Organised violence – the term war boils down to – has long been a unifier of peoples. Archeological evidence shows that nearly half those who lived during the last part of the Stone Age in Nubia, an area along the southern reaches of the Nile River, died violent deaths. Many other tribal societies through the ages have shared this mortality pattern, which suggests large-scale mobilisation for killing rather than widespread random violence. Orchestrating raids on neighbouring Nubian settlements took coordination among villagers, as did fending them off. Attackers and defenders alike had to marshal resources, make plans and build trust among one another in order to fight effectively. Cooperation, mutual dependence, trust – even in killing others – are building blocks of political order, the foundational elements of states.
The advent of agriculture was a prerequisite to long-term human settlements – cities – of any significant size. It gave rise to larger societies, capable of bigger and more elaborate wars. For the dynasties of ancient China, the empires of Mesopotamia and, centuries later, the kingdoms of Europe, waging war was one of their reasons for being. Frederick William founded and built Prussia to wage war against its many hostile neighbours. Prussia’s clashes with regional rivals during the 17th and 18th centuries made the nation we know today as Germany. Across the Atlantic, in the mid-18th century, the Seven Years’ War helped to galvanise American colonists against the British, setting them on the path to form a nation of their own.
Across this long history from the Stone Age to the modern era, the basic political formula remained the same. Disparate elements of a society learned to cooperate outside familial structures in order to arm themselves for plunder, defence – or both. They formed hierarchies, bureaucracies and institutions that endured and evolved. For emerging nations, the aftermath of the wars imparted important shared experiences too. Defeat could be even more unifying than victory.
The last major nation-building war came in 1980, when Iraq under Saddam Hussein attacked Iran following the Iranian Revolution. When Hussein launched a ferocious assault reminiscent of fighting from the First World War, Iran was woefully unprepared. The Iranian revolutionaries drew on religious commitments to help galvanise legions of fighters. Iranian men young and old flung themselves against Iraqi tank attacks, again and again, until Iraq’s advance ground to a halt. For Iran, it is difficult to overstate the legitimacy this achievement gave the new regime, and the cohesion the war imparted to Iran. Iranian society cohered around grief, fear and a renewed sense of Persian identity in response to Arab invaders, both Sunni and Shiite.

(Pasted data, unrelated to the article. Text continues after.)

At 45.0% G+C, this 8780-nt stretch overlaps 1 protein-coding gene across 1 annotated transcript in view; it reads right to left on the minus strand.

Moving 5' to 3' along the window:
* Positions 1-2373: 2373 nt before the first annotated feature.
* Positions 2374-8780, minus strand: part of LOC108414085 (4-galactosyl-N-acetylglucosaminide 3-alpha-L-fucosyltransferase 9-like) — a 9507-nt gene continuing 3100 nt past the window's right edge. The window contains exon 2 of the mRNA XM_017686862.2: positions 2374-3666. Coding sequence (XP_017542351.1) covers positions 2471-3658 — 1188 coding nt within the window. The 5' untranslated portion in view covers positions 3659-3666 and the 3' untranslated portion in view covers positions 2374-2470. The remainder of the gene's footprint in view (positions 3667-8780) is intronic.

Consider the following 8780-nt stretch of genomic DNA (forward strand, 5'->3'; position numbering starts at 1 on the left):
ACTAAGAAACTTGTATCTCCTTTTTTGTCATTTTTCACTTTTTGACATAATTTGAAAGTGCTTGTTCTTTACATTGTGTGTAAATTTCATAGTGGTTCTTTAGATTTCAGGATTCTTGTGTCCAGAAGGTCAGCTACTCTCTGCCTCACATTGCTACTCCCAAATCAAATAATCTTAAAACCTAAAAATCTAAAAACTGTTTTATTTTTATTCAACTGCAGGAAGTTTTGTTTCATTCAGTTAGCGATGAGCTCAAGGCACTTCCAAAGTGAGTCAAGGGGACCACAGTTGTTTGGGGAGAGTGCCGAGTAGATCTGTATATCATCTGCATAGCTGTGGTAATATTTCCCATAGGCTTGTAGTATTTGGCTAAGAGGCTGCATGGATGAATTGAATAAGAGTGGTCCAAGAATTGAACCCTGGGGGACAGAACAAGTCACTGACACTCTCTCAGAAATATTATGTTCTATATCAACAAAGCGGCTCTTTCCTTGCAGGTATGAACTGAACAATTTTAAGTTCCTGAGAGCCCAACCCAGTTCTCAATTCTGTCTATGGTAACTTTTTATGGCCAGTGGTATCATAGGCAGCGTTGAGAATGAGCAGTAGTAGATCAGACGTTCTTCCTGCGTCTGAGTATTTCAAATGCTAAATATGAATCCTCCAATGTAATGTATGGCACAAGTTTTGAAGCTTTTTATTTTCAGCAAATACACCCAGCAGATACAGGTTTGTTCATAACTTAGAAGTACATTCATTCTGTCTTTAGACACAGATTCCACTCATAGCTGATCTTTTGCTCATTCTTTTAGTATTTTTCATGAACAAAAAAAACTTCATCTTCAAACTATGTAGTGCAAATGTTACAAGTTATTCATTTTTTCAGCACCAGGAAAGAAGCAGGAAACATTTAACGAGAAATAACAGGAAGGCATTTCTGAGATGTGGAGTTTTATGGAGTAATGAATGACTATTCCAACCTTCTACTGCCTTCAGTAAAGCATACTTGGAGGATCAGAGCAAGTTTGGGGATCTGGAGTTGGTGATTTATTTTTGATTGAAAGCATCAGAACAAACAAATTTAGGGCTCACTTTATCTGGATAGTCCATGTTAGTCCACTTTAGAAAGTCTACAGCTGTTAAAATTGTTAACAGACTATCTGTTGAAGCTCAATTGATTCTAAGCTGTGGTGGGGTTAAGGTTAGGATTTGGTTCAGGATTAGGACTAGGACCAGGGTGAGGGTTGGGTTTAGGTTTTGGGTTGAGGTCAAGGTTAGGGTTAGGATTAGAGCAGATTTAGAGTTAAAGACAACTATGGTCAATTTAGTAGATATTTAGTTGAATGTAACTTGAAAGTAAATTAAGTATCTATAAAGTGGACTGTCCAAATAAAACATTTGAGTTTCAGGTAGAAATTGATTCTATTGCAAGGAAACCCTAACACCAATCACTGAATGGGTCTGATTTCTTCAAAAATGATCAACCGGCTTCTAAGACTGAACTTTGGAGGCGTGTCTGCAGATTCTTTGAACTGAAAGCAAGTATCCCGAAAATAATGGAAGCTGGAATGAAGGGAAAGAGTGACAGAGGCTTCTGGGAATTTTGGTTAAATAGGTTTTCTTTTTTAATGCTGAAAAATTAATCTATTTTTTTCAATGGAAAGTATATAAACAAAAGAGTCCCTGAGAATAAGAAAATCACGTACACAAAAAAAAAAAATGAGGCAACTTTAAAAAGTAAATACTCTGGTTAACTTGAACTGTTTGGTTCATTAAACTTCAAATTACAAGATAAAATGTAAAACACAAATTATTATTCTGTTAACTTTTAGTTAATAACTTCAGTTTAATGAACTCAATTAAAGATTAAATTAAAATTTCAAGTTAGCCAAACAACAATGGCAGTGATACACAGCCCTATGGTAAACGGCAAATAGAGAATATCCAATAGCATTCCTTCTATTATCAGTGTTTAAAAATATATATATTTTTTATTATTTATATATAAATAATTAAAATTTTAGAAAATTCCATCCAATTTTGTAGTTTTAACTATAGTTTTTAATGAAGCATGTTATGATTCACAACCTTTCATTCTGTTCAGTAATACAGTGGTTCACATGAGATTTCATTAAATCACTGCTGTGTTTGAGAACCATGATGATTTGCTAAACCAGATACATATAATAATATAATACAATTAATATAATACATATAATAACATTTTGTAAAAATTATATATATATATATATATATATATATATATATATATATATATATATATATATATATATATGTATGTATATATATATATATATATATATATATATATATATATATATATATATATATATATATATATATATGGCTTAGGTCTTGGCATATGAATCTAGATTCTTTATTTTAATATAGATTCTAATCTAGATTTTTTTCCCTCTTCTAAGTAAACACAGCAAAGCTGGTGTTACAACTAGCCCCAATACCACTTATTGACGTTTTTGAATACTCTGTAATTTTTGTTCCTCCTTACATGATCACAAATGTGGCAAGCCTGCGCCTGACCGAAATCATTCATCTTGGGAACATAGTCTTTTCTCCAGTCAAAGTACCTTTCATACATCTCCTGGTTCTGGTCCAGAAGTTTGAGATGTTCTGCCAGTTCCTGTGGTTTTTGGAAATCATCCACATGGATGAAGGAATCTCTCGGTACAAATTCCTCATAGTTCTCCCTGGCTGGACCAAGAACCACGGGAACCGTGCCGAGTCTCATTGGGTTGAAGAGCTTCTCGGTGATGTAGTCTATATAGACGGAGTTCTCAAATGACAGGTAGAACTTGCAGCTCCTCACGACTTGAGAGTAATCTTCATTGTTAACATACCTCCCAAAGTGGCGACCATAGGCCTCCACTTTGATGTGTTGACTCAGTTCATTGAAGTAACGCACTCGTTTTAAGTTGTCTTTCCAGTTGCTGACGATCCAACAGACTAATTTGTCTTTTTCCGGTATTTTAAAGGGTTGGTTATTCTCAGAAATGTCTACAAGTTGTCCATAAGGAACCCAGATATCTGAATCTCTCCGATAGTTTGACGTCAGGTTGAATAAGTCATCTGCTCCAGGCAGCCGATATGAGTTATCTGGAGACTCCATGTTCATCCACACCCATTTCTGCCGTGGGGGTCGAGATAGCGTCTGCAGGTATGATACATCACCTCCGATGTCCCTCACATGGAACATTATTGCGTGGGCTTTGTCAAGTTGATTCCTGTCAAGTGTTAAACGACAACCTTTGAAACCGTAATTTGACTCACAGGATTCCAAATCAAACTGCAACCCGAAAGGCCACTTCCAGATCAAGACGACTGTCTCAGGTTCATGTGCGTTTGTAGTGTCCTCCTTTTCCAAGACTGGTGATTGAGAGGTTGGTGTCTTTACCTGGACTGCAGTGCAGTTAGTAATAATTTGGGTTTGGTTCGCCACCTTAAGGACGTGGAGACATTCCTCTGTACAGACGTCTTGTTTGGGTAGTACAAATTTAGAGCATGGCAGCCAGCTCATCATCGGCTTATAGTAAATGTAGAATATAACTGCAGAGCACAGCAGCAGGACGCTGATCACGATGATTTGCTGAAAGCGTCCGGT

Since the Iran-Iraq War (1980-88), wars have tended to be mainly destructive forces for nations. Countries amid the throes of war now seem to be breaking down rather than rising up. In countries today ranging from Libya to Myanmar, conflict is undermining governments, and threatening to undo nations much as strife tore apart the former Yugoslavia in the 1990s. In Iraq, a war initially launched 14 years ago by the US to save the country has gone on and on, and become a source of the nation’s internal decay. Meanwhile, South Sudan, the world’s newest nation, is in a downward spiral of internal violence. The country won its independence from Sudan after more than two decades of fighting. Patterns in history suggest that South Sudan should have emerged from that ordeal unified despite the many challenges the country faced as a young nation. Instead, it essentially collapsed amid infighting upon independence, launching yet another war that has displaced more than two million of its 12.5 million people.